I wondered, given the pandemic, what targets RoS was now setting itself for at least reducing the arrear. In 2018, the Keeper acknowledged that an arrear of 40,000 was unacceptable. From the May figures published by RoS, the arrear now stands at 82,903, over double that. The same figures disclose that 6,185 applications remain to be completed for 2017, 21,691 for 2018 and 28,931 for 2019. These are presumably a mixture of first registrations and transfers of part, the latter apparently proving more difficult for RoS to register.

    James McGuire expressed various concerns about the delays in registration, including the fact that some of his own first registration applications were taking “18 months or even 2 years”. (I can only imagine what he would think of a 4-year delay!) The Keeper responded that RoS “have set an initial target to have cleared our 2017 FR arrear (and the majority of 2017 TP cases), and to ensure that 60% of all new applications (across all product types) are completed within 35 days, by March 2021.”
    Clearly, that March 2021 target was missed, and it would be interesting if the Keeper can now tell us how many 2017 applications remain to be dealt with and what the breakdown is between FR and TP registrations. This is particularly relevant given the fact that some 50,000 applications remain to be dealt with for 2018/19. Again, it would be useful to know the breakdown between FR and TP registrations. Perhaps this breakdown is something which could be included in the monthly stock review statistics.

    No one would underestimate the ongoing challenges introduced by the pandemic but it is, I think, important for the profession to know on an ongoing basis what targets RoS are working to to reduce the arrear and whether these targets have been met.

    Yours sincerely

    J Keith Robertson, Solicitor, Kingussie
    31 May, 2021

    1. Thank you for taking the time to contact us. We will respond to your questions here very soon.

    2. The Keeper reaffirms her view that it remains unacceptable that we have a backlog of applications and remains committed to resolving this issue. Whilst the backlog represents a very small percentage of applications compared to the total number of applications we process in a year, we appreciate that if you are a customer that has an application in the backlog it will be frustrating.

      At the time of Mr Robertson’s letter to The Journal of the Law Society of Scotland RoS was working to a target of eliminating our first registration and Transfers of Part (housing developments) arrear by September 2020. We were on track with this target. The necessary additional staff had been recruited, were undergoing training and the process changes to accelerate the processing of old applications was working as expected. We did provide an interview with the Journal to explain how we were approaching the arrear but clearly it became something that was out of date almost immediately due to the impact of the pandemic.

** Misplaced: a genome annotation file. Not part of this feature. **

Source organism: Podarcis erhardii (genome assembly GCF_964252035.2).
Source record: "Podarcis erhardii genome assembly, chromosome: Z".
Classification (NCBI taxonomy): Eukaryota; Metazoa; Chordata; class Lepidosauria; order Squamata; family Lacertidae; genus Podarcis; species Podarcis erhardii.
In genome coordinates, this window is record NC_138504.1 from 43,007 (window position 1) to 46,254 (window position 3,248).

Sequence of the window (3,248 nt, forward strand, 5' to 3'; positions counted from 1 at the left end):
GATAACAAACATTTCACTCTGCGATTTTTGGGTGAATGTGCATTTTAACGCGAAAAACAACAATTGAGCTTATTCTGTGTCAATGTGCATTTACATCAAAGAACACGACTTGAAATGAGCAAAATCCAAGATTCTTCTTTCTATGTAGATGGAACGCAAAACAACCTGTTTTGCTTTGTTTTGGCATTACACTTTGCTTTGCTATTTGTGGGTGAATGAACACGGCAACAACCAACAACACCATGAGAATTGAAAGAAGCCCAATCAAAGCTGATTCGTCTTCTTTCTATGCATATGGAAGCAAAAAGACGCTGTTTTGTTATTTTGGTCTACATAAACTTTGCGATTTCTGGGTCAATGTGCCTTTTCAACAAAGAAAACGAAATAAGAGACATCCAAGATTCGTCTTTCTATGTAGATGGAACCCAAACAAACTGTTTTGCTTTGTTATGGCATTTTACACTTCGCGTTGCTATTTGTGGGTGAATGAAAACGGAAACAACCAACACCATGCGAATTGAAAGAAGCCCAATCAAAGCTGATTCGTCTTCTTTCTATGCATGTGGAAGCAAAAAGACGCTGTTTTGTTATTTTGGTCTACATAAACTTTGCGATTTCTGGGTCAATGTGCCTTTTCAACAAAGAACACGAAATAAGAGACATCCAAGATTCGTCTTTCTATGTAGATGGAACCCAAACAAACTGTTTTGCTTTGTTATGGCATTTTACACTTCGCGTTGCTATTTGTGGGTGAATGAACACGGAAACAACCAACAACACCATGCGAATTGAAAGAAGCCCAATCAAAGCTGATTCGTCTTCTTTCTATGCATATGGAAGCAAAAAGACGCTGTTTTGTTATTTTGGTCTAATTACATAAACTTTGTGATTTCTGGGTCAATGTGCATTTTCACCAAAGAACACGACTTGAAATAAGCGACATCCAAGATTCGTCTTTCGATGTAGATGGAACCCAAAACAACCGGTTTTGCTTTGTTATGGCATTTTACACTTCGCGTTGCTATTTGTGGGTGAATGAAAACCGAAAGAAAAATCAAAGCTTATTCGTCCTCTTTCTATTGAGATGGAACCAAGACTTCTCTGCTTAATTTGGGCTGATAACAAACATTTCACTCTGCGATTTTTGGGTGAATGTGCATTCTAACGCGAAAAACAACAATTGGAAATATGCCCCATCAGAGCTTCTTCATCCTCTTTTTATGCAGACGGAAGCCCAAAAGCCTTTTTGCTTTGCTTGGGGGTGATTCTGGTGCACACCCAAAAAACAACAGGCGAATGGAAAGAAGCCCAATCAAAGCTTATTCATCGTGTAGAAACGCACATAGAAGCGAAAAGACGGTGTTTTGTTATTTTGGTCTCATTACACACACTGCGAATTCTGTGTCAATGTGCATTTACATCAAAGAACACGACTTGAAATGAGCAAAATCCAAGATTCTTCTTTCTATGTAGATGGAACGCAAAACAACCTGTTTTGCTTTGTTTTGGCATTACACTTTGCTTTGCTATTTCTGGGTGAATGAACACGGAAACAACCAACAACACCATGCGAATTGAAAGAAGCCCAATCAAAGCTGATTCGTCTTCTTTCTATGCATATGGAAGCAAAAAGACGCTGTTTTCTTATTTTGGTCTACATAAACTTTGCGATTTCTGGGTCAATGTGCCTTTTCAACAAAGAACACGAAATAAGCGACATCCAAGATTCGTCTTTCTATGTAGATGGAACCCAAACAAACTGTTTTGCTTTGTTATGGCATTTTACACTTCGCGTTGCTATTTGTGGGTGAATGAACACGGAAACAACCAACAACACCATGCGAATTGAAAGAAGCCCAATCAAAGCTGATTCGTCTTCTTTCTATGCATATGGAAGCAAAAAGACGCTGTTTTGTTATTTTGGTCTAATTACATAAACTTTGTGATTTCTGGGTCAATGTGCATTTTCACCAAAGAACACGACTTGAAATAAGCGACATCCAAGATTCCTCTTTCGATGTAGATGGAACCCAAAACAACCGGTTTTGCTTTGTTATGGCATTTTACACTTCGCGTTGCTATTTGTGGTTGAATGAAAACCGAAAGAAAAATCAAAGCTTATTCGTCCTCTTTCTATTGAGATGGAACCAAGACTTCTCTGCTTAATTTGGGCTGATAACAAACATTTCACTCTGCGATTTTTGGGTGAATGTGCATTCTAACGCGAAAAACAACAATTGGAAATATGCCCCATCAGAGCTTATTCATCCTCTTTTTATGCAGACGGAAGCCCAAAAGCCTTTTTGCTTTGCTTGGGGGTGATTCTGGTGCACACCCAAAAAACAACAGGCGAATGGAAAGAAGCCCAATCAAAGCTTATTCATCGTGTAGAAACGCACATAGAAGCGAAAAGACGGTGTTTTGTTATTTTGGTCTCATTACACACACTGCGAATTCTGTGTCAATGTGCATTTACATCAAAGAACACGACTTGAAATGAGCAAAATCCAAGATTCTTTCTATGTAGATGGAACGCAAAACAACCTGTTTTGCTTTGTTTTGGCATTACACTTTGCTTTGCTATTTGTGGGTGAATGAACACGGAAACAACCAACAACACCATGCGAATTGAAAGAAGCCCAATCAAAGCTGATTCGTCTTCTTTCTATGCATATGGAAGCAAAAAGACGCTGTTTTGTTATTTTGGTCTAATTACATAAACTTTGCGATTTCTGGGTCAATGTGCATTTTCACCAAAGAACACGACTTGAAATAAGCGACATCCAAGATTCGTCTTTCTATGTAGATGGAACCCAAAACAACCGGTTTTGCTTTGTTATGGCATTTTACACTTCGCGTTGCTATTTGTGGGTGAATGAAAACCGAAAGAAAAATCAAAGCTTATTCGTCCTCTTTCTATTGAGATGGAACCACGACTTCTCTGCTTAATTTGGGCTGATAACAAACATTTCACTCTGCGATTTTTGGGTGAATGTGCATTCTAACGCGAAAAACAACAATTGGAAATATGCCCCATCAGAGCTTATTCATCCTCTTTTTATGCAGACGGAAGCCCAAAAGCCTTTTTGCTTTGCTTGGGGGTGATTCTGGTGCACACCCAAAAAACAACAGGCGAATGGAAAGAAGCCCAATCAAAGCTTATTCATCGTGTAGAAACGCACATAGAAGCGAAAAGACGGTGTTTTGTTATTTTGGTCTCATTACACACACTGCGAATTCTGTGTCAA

The impact of the pandemic effectively stalled our progress with clearing those cases which fell outside service standard for most of 2020. All RoS efforts were devoted to keeping the property market moving by building and releasing digital submissions systems that allowed us to be able to receive new applications for registration; and equipping RoS colleagues to be able to work remotely so these applications could be put onto the application record. And the situation has made the arrear worse, as Mr Robertson observes, as cases that were not in the arrear in March 2020 have fallen into the arrear in the intervening time. We are however very proud of the fact that we were able to keep the expedite process running throughout the COVID crisis, and therefore were able to continue to ensure that older cases were processed where required. We also continue to adopt a ‘no-rejection’ policy for cases that we have had for more than three months.

      An updated approach to returning cases to service standard was agreed in the latter part of 2020. This approach has two parts: improving the turn-around time of new cases (thereby preventing them becoming cases that fall outside service standards) and working to reduce the stock of cases which already fall outside service standard. To that end our goal by March 2021 was to remove our 2017 FR cases, and reduce our 2017 TP arrear as much as possible. We also aimed to reach 60% of new cases (across all products) being dispatched within 35 days. The information on what we achieved has been published on our website.

      Our corporate plan was published in April 2021 and set out two new targets: to sustain an average of 60% of all new cases across all products being dispatched within 35 days and to remove between 1000-1800 pre-2021 cases from the arrear. We will be reporting progress on this target when we publish the results of our Q1 KPIs on our website. The volatility of the housing market and ongoing challenges from COVID will depend on where we land within these targets and we intend to continue the approach, through the year ahead, of setting out targets for each quarter and reporting on progress at end of the quarter.

      We regularly provide customers (lenders and individual solicitors) with full reports on all the applications they have with us free of charge. We give regular updates also to the Property Law Committee of the Law Society of Scotland on overall performance and application numbers. When the first suite of new KPI reports are published reflecting the position at the end of this quarter we intend to use this as an opportunity to consult our customers further on what additional reporting they would like to see published regularly.

      Our overall expectation is that it is over the duration of our corporate plan that we would expect to reach the point where every single application will be dispatched within service standard. How quickly that will be achieved within that wider time frame is dependent on how quickly we can ramp up to achieve close to 100% of cases being processed within 35 days. That is linked to intakes, more significantly in the short term. In the medium to long term our strategy is to nullify the impact of higher (or lower) intakes using electronic documents and automation. That will be dependent not just on our ability to build those services but on customer willingness to adopt them and thereby enable RoS to retrain and reallocate a larger number of staff to ensure the more complex and time-consuming casework can also be processed in an acceptable timeframe.